It's thought that the first people to reach Vanuatu were the Lapita from Papua New Guinea who arrived around 2000BC. Clan-based villages separated by mountainous and jungle-clad terrain resulted in the development of numerous languages and localised customs.Trade as well as battles occurred between villages and a victorious village often claimed a hostage who was later presented as dinner to the other chief as a show of the victorious chief's status and power.
Spanish explorer, Pedro Fernandez de Quiros was the first European to arrive in 1606. Cook arrived in 1774, who drew the first charts of the region and named "Efate Island", "Sandwich Island", after his benefactor, the Earl of Sandwich.
"Vanuatu" means "Land External" and the population are called "Ni-Vanuatu" meaning "of Vanuatu". In "kasdom" (aka custom) orientated areas, traditional ceremonies still form an integral part of village life. Status and power are still earned by taking "grades" through the "Namangki" system. For example, wealth is shown in elaborate ceremonies with feasting, dancing and ritual pig killings or by men and boys diving from wooden towers with vines tied around their ankles, known as "land-diving". "Nekowiar" is a spectacular 3-day gift exchanging ceremony where attempts to outdo each other are made with lavish gifts, dancing and ornate make-up and, the "Rom Dance", featuring dancers wearing tall, conical masks and a cloak of banana leaves is another grade-taking ceremony.
For us, however, we decided on our own grading scheme that definitely did not include cannibalism - a gastronomic tour around Port Vila, starting with breakfast at "Au Peche Mignon", where we savoured "straight out of the oven" chaison pomme and Danish swirls. This was followed by a long walk along the newly opened promenade to "Chantilly's on the Bay", where we had planned to sample a few treats at "Organic Paradise", but, given that we were still full from our breakfast, we opted instead, to lounge around in the comfy chairs of the hotel reception area while enjoying the views. This part of Port Vila was surprisingly sophisticated, with a very French ambience. For dinner we had decided on a seafood platter at the "Waterside Bar and Grill". After making inquiries as to what time food was served and whether we needed to make reservations or not, we were definitely looking forward to this particular treat.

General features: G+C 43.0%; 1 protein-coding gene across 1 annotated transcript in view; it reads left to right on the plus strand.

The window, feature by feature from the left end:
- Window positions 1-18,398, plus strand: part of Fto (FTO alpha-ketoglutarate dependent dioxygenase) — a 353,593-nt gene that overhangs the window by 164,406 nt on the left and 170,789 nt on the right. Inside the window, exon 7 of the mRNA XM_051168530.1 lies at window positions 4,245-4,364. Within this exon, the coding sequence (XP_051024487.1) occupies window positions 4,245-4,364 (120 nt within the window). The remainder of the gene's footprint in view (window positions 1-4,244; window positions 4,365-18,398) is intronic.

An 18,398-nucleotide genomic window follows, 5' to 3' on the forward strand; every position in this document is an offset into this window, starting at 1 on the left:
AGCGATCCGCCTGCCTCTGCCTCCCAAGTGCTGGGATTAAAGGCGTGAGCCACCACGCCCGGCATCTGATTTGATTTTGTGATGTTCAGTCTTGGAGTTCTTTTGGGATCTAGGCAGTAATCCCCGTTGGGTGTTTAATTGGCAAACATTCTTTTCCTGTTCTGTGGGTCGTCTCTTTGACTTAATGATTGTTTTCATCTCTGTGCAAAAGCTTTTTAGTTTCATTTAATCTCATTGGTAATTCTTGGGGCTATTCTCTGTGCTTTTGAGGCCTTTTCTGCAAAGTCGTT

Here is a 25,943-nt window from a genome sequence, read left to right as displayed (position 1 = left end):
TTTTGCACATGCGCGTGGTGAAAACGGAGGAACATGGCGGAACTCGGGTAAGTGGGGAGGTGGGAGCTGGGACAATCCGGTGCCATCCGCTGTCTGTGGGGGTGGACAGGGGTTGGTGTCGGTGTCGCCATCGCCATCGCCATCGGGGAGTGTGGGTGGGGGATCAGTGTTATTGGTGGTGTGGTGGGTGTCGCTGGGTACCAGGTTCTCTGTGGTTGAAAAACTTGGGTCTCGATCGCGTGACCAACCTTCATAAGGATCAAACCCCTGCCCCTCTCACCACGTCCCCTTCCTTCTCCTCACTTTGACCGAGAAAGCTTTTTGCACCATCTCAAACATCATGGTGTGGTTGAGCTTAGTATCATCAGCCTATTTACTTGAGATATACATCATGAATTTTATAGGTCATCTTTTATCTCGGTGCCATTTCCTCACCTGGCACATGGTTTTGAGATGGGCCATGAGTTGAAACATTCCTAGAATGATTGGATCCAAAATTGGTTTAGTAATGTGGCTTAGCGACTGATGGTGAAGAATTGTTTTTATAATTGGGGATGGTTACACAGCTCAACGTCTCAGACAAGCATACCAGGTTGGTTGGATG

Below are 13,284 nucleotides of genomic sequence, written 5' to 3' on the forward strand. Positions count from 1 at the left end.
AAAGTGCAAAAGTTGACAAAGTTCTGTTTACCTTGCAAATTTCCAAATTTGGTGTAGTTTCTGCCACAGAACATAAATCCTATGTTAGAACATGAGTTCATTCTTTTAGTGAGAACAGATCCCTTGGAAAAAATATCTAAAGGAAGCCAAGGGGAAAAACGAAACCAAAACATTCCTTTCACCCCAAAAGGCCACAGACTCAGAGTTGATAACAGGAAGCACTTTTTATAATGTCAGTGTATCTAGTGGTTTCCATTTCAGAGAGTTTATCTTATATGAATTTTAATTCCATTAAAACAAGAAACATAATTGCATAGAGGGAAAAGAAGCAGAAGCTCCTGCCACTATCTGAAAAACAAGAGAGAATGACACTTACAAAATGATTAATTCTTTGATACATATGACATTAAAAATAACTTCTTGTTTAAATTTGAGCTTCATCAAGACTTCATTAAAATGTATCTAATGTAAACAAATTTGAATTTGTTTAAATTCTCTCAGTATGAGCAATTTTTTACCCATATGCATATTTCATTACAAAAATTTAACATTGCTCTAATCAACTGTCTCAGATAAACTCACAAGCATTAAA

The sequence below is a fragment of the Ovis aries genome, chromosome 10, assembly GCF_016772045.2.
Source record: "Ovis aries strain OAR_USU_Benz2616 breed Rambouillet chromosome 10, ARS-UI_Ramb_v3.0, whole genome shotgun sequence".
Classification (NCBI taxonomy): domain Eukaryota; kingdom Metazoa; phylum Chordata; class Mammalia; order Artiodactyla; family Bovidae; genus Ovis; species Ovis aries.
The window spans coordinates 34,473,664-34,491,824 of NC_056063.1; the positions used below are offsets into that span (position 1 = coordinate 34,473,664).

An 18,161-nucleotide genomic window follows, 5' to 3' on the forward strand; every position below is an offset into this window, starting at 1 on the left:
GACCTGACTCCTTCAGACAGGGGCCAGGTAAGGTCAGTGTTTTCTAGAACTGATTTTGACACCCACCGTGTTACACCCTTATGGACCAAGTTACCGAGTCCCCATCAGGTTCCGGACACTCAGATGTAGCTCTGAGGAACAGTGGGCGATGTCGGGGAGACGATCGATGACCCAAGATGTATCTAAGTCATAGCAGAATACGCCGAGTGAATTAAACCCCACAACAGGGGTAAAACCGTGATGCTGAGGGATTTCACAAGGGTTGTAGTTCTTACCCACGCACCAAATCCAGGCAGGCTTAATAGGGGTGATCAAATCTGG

Well, it was another one of those evenings that definitely did not go according to plan. When we arrived at the restaurant we were informed that they were in the middle of a shift change and to please come back in an hour. With that, we took a short walk to "La Café du Village", where we enjoyed sundowners accompanied by a snack of salt and pepper calamari, before returning to the "Waterside Bar and Grill". After our drinks were delivered and we placed our order, we were informed that there was no seafood platter on the menu tonight due to an absence of lobster. Our disappointment was evident and, although we perused the rest of their menu, there was nothing else we both felt like eating. So, after finishing our drinks, it was back to "La Café du Village", where we managed to salvage the evening. Tuna sashimi (Roy) and mussels (Elaine) for starters, tuna steaks with mint sauce for our main course and a chocolate fondue for dessert certainly hit the spot.
Our walk along the promenade earlier today revealed more examples of "bislama".
"Goodbye" - "Ale Tata" "Goodnight" - "Gudnaet" "Maybe" - "Ating / Maet / Mebi" "Excuse me" - "Skiusmi"
"No wokbaot long gras!"
Log Day 599 Answer: "Prescription medication for children and everyone".